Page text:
Pioneer Outdoor LLC has divested its assets to Lamar Advertising.
The March 1 transaction included 38 digital bulletin panels and more than 100 static billboards throughout the state.
Drachman M&A Co. represented Springfield-based Pioneer Outdoor in the transaction.
Stuart Lipscomb, president of Pioneer Outdoor, declined to disclose the sale price of the 11-year-old business, though he noted company revenue has been growing at just under 25% annually.
“We would add four to six digital billboard units per year since 2012 and about five new billboard structures per year since 2011,” he said.
At the time of the divestment, Pioneer Outdoor had 340 customers, but Lipscomb said he has worked with 715 customers over the years, 572 of them local.
Pioneer Outdoor started in 2011 with 16 billboards that it bought from Greg Watkins. The company’s growth was through new construction as well as acquisitions, which ranged from single billboards up to 14 structures, Lipscomb said.
The sale is the second between the Lipscomb family and Baton Rouge, Louisiana-based Lamar, which also has a local office. Stuart Lipscomb’s great-grandfather, Lester E. Cox, started a company called Pioneer Group in the 1950s after purchasing Olendorf Outdoor Advertising. He later brought on his son-in-law, Jack Lipscomb, who bought into the company and rose to become a leading member of the Outdoor Advertising Association of America, according to a news release from Drachman M&A Co.
In 1998, Jack and his son Larry sold Pioneer Group’s billboard displays to Lamar in the first transaction between the firms.
Thirteen years later, Larry and his son Stuart re-entered the industry to build Pioneer Outdoor, this time using digital technology as well as conventional static billboards.
Stuart Lipscomb credits his father with teaching him everything he needed to know about the business.
“Working alongside my dad, Larry, for the past 11 years has been the most rewarding part,” he said. “We have built a friendship that is priceless. He has taught me everything he knows about this business and allowed me to make mistakes along the way and learn from them.”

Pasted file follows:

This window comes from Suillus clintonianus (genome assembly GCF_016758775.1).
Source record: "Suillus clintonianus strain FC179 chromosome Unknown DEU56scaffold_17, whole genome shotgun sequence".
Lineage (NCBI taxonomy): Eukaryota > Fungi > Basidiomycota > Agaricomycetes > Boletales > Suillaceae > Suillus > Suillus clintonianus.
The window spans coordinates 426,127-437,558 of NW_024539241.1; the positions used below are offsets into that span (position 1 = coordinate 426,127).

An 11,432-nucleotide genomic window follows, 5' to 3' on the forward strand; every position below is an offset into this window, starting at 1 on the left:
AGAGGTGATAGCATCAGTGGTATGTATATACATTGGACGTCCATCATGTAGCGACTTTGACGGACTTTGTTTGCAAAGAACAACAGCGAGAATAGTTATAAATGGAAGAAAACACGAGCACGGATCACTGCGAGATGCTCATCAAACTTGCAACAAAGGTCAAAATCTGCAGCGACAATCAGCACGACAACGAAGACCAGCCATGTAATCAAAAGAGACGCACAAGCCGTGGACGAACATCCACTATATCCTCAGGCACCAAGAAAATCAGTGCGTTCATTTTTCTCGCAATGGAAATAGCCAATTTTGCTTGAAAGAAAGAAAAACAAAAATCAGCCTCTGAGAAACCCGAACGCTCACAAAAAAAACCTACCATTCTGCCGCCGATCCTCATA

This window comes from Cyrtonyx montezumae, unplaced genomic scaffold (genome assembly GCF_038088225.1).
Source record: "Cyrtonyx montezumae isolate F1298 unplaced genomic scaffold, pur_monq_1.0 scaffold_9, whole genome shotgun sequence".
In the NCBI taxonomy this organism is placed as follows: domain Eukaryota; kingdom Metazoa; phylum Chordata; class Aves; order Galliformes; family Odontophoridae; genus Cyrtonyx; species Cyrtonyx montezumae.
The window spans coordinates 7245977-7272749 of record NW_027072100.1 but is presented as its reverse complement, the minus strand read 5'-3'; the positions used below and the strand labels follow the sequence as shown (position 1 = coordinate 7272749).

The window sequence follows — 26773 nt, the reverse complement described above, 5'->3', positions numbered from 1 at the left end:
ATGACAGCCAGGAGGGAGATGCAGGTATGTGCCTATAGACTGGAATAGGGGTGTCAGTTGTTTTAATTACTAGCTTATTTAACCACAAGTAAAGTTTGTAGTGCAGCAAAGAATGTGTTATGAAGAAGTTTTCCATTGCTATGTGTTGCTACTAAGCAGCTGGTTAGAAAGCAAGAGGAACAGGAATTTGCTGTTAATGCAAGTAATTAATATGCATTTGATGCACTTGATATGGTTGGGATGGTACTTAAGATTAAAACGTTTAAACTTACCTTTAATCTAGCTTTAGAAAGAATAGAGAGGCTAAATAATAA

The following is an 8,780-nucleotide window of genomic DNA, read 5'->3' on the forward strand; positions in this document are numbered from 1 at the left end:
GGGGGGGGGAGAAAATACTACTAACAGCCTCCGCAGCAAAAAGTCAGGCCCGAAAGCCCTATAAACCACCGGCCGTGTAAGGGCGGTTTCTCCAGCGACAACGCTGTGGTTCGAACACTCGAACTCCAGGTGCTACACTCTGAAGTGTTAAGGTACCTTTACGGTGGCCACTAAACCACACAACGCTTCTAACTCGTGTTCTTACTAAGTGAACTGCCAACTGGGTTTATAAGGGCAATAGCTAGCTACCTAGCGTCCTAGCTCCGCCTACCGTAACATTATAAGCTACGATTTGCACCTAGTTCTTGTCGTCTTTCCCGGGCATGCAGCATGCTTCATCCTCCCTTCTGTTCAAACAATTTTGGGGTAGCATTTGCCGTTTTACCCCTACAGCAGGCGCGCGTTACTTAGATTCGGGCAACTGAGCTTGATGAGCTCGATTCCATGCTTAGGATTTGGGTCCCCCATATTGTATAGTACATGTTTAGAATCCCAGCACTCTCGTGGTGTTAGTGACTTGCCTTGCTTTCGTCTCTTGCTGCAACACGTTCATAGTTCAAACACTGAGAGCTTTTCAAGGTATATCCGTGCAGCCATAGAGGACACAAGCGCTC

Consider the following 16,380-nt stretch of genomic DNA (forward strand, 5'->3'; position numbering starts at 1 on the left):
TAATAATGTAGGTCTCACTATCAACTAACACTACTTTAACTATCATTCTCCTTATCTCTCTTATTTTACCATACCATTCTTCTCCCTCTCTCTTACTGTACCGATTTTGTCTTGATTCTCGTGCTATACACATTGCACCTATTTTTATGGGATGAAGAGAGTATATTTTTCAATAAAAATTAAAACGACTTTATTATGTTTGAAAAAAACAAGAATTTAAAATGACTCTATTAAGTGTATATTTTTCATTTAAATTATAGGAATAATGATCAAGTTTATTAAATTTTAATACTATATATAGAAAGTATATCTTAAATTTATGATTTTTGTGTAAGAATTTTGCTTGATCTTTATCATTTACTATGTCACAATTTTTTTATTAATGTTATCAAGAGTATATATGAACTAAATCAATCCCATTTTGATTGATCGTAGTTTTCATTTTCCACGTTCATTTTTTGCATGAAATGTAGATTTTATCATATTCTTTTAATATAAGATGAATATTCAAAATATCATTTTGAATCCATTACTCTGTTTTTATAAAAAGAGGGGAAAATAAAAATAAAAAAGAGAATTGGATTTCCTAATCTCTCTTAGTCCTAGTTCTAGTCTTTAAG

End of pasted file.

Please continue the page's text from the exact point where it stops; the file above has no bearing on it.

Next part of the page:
Lipscomb recalled how it felt to transition from a small, local billboard company to operating statewide.
“A memorable acquisition for me was when we were competitively bidding on 14 traditional billboards between Kansas City and Columbia from a small company,” he said. “My dad was sick and unable to go, so he sent me alone, which was the first time I was in this position. We had live negotiations, and it came down to a difference of a few thousand dollars, and we won the bid.”
Lipscomb said that transaction ended up being a vital piece of his company’s growth by adding two digital billboards near Columbia, plus other new structures in the region.
Pioneer’s vice president of sales, Jeff LaRocca, immediately joined the staff of Lamar with the acquisition. LaRocca and Lipscomb were a two-person team in Pioneer Outdoor right up until the company’s sale.
“It was just me and him all these years,” Lipscomb said. “We didn’t have some big company with salespeople. Jeff was an absolute key, an integral piece to this whole thing.”
In addition to the two-person sales team, the small firm employed administrative assistant Cathy Briggs and contract artist Teresa Young.
Lipscomb said he is glad that his customers are in such good hands.